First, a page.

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MINI REVIEW article

Front. Aging Neurosci., 11 June 2021 | https://doi.org/10.3389/fnagi.2021.682633

The Unfolded Protein Response in Immune Cells as an Emerging Regulator of Neuroinflammation

  • Laboratory of Immunology and Cellular Stress, Program of Immunology, Institute of Biomedical Sciences, Faculty of Medicine, Universidad de Chile, Santiago, Chile

Immune surveillance is an essential process that safeguards the homeostasis of a healthy brain. Among the increasing diversity of immune cells present in the central nervous system (CNS), microglia have emerged as a prominent leukocyte subset with key roles in the support of brain function and in the control of neuroinflammation. In fact, impaired microglial function is associated with the development of neurodegenerative diseases, including Alzheimer’s disease (AD) and Parkinson’s disease (PD). Interestingly, these pathologies are also typified by protein aggregation and proteostasis dysfunction at the level of the endoplasmic reticulum (ER). These processes trigger activation of the unfolded protein response (UPR), which is a conserved signaling network that maintains the fidelity of the cellular proteome. Remarkably, beyond its role in protein folding, the UPR has also emerged as a key regulator of the development and function of immune cells. However, despite this evidence, the contribution of the UPR to immune cell homeostasis, immune surveillance, and neuro-inflammatory processes remains largely unexplored. In this review, we discuss the potential contribution of the UPR in brain-associated immune cells in the context of neurodegenerative diseases.

Introduction

Protein homeostasis, also known as “proteostasis,” is a set of coordinated processes that govern synthesis, quality, control and localization of cellular proteins. Up to a third of protein biosynthesis takes place in the endoplasmic reticulum (ER; Brodsky and Skach, 2011) and thereby, cells possess regulatory mechanisms that maintain proteostasis in conditions that overload the folding capacity of the organelle (a process known as “ER stress”).

The main mechanism counteracting the detrimental effects of ER stress is the unfolded protein response (UPR), a signal transduction pathway that maintains the balance between the folding capacity and the secretory demand of the cell. The UPR is integrated by three ER transmembrane sensors: Inositol-Requiring Enzyme (lRE1), Protein kinase R-like ER Kinase (PERK), and Activating Transcription Factor-6 (ATF6), which are triggered by the accumulation of misfolded proteins in the ER lumen (Figure 1). The UPR transducers act in concert to activate transcription factors and cytosolic signaling modules aiming to restore proteostasis and increase ER biogenesis (Walter and Ron, 2011). Once activated, ATF6 translocates to the Golgi apparatus where it is cleaved by site-1 and site-2 proteases, releasing a transcription factor termed “ATF6-N” that controls expression of ER chaperones, ER-Associated protein degradation (ERAD) components, and lipid biosynthetic genes (Ron and Walter, 2007). PERK, on the other hand, mediates protein translation shutdown via phosphorylation of eukaryotic initiation factor-2α (p-eIF2α), which favors selective translation of mRNAs coding for proteins involved in cell survival, ER homeostasis, and antioxidant responses (Kranz et al., 2017). One of these mRNAs encodes ATF4, a transcription factor that controls the expression of the pro-apoptotic factor CHOP (C/EBP homologous protein), and GADD34 (also known as PPP1R15a), a phosphatase 1 cofactor that mediates dephosphorylation of p-eIF2α (Novoa et al., 2001; Hetz and Papa, 2018). Finally, IRE1 is the most conserved sensor of the UPR consisting of a transmembrane protein with two domains: a serine/threonine kinase domain and an endoribonuclease (RNase) domain (Grootjans et al., 2016). The IRE1 RNase domain mediates an unconventional splicing of the mRNA coding for X-box binding protein 1 (XBP1), removing a 26-nucleotide intron, followed by ligation by RtcB ligase (Hetz and Papa, 2018). XBP1 processing results in a shift in the coding reading frame, resulting in translation of the transcription factor “XBP1 spliced” (XBP1s), a master regulator of lipid biosynthesis, ER chaperones, ER biogenesis, and ERAD genes (Lee et al., 2003; Shoulders et al., 2013). Notably, ATF6 and XBP1s can also form heterodimers, amplifying the spectra of proteostatic genes particularly ERAD components (Yamamoto et al., 2007; Shoulders et al., 2013).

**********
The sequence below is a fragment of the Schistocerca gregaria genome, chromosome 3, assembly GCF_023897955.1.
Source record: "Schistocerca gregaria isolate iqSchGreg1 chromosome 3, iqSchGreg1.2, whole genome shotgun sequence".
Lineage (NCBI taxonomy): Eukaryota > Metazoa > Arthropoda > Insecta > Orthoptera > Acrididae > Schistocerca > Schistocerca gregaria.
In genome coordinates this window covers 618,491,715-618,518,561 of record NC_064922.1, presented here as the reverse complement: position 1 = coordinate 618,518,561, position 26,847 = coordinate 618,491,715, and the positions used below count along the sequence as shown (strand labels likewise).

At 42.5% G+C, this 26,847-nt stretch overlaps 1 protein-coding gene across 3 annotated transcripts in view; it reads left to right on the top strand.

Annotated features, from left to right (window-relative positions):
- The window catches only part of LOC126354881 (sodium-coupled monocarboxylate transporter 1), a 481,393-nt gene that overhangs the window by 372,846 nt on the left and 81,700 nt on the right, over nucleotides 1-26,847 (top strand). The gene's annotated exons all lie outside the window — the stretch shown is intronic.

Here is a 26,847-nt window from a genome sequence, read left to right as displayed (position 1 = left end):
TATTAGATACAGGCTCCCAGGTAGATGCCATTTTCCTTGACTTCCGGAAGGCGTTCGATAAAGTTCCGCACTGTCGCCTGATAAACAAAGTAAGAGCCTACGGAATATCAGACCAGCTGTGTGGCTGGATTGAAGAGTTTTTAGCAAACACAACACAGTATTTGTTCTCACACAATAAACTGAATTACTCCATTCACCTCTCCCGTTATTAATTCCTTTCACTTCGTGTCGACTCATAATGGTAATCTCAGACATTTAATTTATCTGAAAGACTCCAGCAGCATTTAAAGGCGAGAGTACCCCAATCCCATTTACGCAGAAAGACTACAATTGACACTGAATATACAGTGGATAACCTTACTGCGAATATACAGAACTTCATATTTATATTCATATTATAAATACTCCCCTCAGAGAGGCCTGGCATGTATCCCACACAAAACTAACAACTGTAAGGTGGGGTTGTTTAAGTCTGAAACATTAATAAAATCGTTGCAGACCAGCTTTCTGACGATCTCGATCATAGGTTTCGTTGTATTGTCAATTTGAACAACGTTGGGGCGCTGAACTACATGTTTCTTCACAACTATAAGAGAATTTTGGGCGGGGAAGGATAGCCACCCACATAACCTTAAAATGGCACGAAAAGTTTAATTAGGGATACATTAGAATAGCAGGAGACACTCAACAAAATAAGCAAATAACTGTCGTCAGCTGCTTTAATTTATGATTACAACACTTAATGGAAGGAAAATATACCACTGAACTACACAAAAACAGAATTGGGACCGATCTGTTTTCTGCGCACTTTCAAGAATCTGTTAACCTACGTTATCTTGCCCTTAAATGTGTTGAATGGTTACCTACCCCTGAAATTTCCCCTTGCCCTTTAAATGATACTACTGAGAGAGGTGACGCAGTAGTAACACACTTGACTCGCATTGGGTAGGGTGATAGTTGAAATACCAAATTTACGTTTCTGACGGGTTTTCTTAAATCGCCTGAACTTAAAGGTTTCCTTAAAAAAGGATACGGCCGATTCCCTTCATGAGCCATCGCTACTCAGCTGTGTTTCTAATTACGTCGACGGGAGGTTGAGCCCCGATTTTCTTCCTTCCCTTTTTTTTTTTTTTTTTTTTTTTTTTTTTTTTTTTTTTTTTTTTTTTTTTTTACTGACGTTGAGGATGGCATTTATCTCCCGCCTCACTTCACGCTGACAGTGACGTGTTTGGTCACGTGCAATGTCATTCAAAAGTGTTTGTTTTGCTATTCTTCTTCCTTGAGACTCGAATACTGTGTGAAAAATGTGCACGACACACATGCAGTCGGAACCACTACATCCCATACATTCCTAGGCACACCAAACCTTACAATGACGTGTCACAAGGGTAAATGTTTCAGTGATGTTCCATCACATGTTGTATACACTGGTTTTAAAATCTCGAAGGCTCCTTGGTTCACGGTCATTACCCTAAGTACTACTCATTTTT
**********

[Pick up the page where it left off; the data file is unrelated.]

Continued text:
FIGURE 1